Experts Discuss Pros and Cons of Hedge Fund Incubation

Feb 3 2006 | 12:00am ET

By Deirdre Brennan 

Emerging hedge fund managers hoping to increase their assets under management may have to relinquish some of their autonomy in order to succeed, according to industry experts gathered this week at the Hedge Fund Incubation and Seeding Conference in Manhattan.

Just as the name implies, hedge fund incubation is when a firm teams up with a fund to nurture it and help it grow. The incubator, or seeder, takes an equity stake in the fund in return for providing capital and other forms of support. An incubator differs from a regular limited partner in that it not only provides a fund manager with capital to invest, but it also takes on more of a private equity role, often funding operational costs, as well as mentoring the managers and advising them on legal, compliance and accounting issues.

Hugh Lamle, president of MD Sass Investor Services and conference chair, said that his firm takes a very hands-on role when seeding a manager. “We enable investment professionals to focus on managing money, not building business operations,” said Lamle, adding that is it often more cost efficient for funds to “rent” back office services rather than build their own. Additionally, he said the funds that MD Sass seeds have a higher probability of success than if they go it alone. “Fifteen out of 18 of the hedge funds MD Sass has backed have been successful,” he said.

In addition to providing capital and operational support, there are other advantages to teaming up with a hedge fund incubator. “Seed capital gives you legitimacy with institutions,” said Anthony Josephson, principal and founder of Carmel CapitalPartners, a San Diego, Calif.-based firm which successfully obtained seeding nine months ago and now has $40 million in assets under management.

“It helped us more than double our assets under management,” said Josephson, who manages a long/short equity fund as well as separately managed accounts.

Other experts agreed that incubation insures that a manger has resources to sustain the business for three years, which should be enough time to build up a critical mass of investors. But partnering with a hedge fund incubator does have its tradeoffs, mainly the equity stake that a manager must fork over.

“In all of our ventures, we have a substantial equity position, usually 50%,” said Lamle, “that’s a share of profits, not revenue.” Others said that they were surprised that MD Sass took such a high equity stake, saying the industry norm was between 20-40%, though they did point out that incubators provide different levels of support and capital raising commitments, so each deal is different.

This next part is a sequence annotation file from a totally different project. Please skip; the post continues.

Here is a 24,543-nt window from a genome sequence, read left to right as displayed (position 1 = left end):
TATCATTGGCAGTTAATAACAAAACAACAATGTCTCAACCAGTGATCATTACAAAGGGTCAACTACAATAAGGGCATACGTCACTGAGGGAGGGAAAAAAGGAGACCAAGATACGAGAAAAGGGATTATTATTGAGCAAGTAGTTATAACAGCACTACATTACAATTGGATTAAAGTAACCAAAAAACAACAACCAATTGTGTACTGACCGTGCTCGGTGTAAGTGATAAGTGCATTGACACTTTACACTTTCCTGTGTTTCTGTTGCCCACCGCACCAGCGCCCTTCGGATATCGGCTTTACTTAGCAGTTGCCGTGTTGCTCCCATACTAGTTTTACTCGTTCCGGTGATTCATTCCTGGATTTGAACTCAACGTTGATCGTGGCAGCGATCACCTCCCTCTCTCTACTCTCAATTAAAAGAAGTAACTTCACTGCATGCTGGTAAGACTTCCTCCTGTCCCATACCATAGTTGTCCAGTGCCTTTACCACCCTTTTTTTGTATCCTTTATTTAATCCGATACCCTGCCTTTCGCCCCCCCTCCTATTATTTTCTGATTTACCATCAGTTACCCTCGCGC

Vincent Thompson, director of marketing of JP Morgan Asset Management’s incubator funds group, said that a lot of new managers have unrealistic views and expectations. “Be realistic as to what you have to offer the marketplace,” Thompson advised. “We are looking to partner with people who don’t have the brand or the high profile, but have something unique.”

He said that JP Morgan will only back managers who have a solid track record and business acumen, as his group’s model for seeding is more passive than other hedge fund incubators. “We are looking for grown-ups,” Thompson said, adding that managers are free to choose their own vendors. Since starting the incubation group three years ago, the team at JP Morgan has received over 1,500 proposals from funds seeking an incubator and has seeded just 10. “A misnomer is that people think that [an emerging manager] is two guys and a Bloomberg terminal, that’s not what we are into,” Thompson said.

According to experts, consistency is key. “Managers need to be consistent with their strategy, business plan and philosophy,” said Josephson. “You need to be able to articulate a long-term plan, including your asset base and infrastructure.”

All of the panelists agreed that teaming up with an incubator was a long-term relationship that needed to be considered carefully. “Seeding and incubation is a partnership, so the question to ask yourself is, ‘do you really want to have a partner?’” said Robert Leonard, partner at Bingham McCutchen’s Investment Management Practice Group, where he maintains a hedge fund practice. “Another question that you should ask yourself is, ‘can you do it on your own?’”  


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